On whole, I'm not going to go into a lot of detail on the ancient Hellene philosophers. For the most part, I will leave students to the exceedingly rudimentary and scattered introduction available in the general reader/ textbook. Here, however, is an exception. I do want students to have a good deal more familiarity with Socrates-Plato. They represent both an important culmination of the Hellenic philosophical revolution up to their own time, as well as a sea change, approaching philosophical doctrines that attempted to be simutaneously more comprehensive, more detailed, and more sophisticated. Modern historians customarily divide the ancient Hellene philosophers between "Pre-Socratics" and "Post-Socratics."



Socrates (469-399 BCE) wrote nothing down himself, nothing that moderns have anyway. Our chief ancient sources on Socrates come from Xenophon and one of Socrates' students, Aristocles (better known by his nickname, "Plato," indicating "broad shoulders" or "big guy.") Our predominant ideas of who the historical Socrates was and what he said come from Plato.


Plato (approximately 428-348 BCE) ultimately founded his own school called the Academy, and wrote numerous dialogue-based books throughout his long life as a teacher. (Moderns have twenty-four.) Known as the Platonic Dialogues (these are *not* required readings,) they feature Socrates as a philosopher-protagonist engaging in argumentative dialogue with other persons. (The one exception is a Late Dialogue known as The Laws, wherein the "Old Athenian" is the protagonist.) These discussions and arguments revolved around concepts -- ethical concepts, as an example, such as "Justice." Socrates (purely literary or historical?) would generally insist upon his own neutrality of opinion and ignorance, drawing the other more sophisticate (and often arrogant) participants into logical contradictions, which Socrates then pointed out to them.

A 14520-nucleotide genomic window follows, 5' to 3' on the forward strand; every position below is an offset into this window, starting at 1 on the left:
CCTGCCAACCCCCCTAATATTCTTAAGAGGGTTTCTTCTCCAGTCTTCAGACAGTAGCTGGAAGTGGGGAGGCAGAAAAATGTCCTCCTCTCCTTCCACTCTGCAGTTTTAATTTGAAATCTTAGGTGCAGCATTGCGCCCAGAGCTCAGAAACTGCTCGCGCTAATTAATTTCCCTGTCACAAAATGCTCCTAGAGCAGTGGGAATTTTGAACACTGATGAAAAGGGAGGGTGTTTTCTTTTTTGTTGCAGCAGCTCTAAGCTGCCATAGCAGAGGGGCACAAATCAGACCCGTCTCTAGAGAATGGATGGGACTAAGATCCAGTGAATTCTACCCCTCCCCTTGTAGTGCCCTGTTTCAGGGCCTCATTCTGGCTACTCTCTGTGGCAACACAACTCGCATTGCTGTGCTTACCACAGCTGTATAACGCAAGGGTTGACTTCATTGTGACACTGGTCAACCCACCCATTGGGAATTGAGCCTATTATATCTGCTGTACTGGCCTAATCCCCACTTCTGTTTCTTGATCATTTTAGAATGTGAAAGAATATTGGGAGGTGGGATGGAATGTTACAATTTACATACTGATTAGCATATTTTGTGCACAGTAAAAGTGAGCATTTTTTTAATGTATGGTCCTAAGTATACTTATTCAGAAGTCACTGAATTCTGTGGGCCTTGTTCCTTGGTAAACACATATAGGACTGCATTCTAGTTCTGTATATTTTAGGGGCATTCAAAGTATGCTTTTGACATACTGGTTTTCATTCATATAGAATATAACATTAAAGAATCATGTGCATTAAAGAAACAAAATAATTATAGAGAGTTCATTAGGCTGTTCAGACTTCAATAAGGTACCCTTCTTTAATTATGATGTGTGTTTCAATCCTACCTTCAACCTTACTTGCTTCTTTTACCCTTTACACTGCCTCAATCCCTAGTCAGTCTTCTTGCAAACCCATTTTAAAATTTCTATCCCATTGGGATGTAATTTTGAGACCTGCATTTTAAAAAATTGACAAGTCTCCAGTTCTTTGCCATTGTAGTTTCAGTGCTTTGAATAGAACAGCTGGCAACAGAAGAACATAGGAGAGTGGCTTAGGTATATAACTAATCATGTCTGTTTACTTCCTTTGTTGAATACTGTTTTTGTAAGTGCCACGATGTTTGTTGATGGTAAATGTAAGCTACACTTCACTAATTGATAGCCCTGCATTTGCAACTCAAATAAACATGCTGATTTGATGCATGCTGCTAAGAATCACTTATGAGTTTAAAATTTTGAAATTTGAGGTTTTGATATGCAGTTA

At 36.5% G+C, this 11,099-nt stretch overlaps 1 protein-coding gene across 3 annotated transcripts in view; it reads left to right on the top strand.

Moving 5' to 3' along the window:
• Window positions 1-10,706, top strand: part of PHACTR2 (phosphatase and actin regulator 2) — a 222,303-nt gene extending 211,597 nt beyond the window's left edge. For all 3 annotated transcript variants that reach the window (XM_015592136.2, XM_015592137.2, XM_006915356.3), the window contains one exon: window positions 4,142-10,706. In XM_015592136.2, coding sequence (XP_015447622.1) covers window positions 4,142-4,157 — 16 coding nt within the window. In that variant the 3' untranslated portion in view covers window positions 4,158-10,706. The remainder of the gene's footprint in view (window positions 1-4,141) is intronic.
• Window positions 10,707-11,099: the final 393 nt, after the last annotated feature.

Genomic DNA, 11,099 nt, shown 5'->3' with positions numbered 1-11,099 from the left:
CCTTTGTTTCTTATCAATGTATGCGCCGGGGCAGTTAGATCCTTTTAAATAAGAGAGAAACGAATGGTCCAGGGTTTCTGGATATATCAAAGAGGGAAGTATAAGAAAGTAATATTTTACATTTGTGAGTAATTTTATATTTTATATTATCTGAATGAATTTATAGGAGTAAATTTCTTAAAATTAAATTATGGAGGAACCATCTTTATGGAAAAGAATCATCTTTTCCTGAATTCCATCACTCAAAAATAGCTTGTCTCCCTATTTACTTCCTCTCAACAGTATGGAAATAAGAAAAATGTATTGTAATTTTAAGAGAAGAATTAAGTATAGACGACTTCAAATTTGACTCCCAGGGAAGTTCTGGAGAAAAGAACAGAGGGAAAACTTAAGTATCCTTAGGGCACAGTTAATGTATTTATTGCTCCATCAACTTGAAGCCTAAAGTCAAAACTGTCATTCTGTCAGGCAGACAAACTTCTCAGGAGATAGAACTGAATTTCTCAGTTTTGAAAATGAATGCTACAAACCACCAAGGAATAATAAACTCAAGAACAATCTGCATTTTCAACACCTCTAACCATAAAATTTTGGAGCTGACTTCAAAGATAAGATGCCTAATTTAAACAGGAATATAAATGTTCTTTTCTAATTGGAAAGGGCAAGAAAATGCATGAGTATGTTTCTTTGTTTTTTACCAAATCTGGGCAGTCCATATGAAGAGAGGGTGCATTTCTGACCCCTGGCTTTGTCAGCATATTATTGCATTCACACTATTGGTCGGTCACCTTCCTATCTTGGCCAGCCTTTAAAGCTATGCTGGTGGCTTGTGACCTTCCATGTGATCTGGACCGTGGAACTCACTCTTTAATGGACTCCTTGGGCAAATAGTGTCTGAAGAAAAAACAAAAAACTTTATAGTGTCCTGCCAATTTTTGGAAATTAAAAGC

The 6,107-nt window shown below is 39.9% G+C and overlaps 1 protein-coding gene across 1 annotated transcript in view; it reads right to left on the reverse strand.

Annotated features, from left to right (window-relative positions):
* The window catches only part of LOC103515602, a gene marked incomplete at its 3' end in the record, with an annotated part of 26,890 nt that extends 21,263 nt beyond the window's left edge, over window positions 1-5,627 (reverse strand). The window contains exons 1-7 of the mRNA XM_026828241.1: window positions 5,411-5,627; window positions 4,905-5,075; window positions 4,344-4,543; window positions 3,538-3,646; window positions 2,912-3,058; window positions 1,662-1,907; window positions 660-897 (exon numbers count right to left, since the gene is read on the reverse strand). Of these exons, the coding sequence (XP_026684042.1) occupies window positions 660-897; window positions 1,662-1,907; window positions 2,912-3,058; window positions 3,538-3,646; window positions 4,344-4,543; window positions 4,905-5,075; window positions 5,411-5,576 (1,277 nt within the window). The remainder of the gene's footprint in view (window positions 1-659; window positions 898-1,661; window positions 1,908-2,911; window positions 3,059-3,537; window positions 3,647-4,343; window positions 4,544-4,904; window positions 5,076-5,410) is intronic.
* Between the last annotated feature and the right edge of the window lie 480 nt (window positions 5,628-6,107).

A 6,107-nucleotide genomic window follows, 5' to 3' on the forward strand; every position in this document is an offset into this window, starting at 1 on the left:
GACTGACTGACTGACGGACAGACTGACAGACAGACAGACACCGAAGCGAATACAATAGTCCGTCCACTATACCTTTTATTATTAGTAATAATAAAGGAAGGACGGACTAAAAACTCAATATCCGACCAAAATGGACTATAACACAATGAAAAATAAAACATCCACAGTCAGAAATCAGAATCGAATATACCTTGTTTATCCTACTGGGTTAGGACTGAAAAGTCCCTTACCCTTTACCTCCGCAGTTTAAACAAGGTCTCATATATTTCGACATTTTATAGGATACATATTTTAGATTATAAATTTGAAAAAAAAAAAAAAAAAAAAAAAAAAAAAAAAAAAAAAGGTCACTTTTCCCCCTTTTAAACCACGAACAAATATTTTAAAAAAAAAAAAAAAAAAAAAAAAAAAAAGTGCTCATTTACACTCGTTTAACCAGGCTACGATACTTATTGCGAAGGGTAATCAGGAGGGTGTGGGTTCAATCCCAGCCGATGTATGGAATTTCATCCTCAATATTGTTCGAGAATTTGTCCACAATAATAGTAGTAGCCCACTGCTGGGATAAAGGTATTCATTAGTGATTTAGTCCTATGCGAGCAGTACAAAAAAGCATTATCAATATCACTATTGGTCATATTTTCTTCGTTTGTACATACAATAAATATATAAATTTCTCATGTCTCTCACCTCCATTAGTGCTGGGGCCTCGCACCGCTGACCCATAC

In this way, Plato's Socrates illustrated that persons often do not really know what they imagine themselves to know. Inaccurate assumptions act as a sort of anti-knowledge, preventing humans from pro-activley seeking out true Wisdom. Logic and a desire to reason out falsehoods and truths are key, and Socrates is acting as a clever physician, delivering his bitter medicine to the sick (the ignorant.) After all, how can a person *know* that they are just or good, or how to act just and good, if they don't really *know* what "Justice" or "Good" are? So went "Socratic Refutation" (or "Elenchus.")




Realistically, it is difficult to pull Socrates and Plato apart because Socrates wrote nothing himself, and virtually everything written by Plato is put into the mouth of Socrates as a literary character. Plato wrote dialogues over the course of his life, well into his own old age. Modern scholars speak of the Early Platonic Dialogues, the Middle Platonic Dialogues, and the Late Platonic Dialogues. Among other things, the dialogues evidence the growing cynicism of an aging Plato. It is commonly held that the Early Dialogues reflect the historical Socrates better than those written later. The Late Dialogues, by contrast, are suspected of reflecting the character and thinking of Plato, and perhaps not at all that of the historical Socrates. The majority of scholars seem to accept these ideas, yet a significant minority still hold these ideas to be controversial.


The required reading for our third class discussion engages with the issue of pulling Socrates apart from Plato. Can modern people really know what the historical Socrates said or did? Or, would it be best to simply treat Plato's Socrates as a purely literary Being? What is the best way to parse one from the other, even assuming that it is feasible? Please read Socrates and Plato by Daniel F. Graham.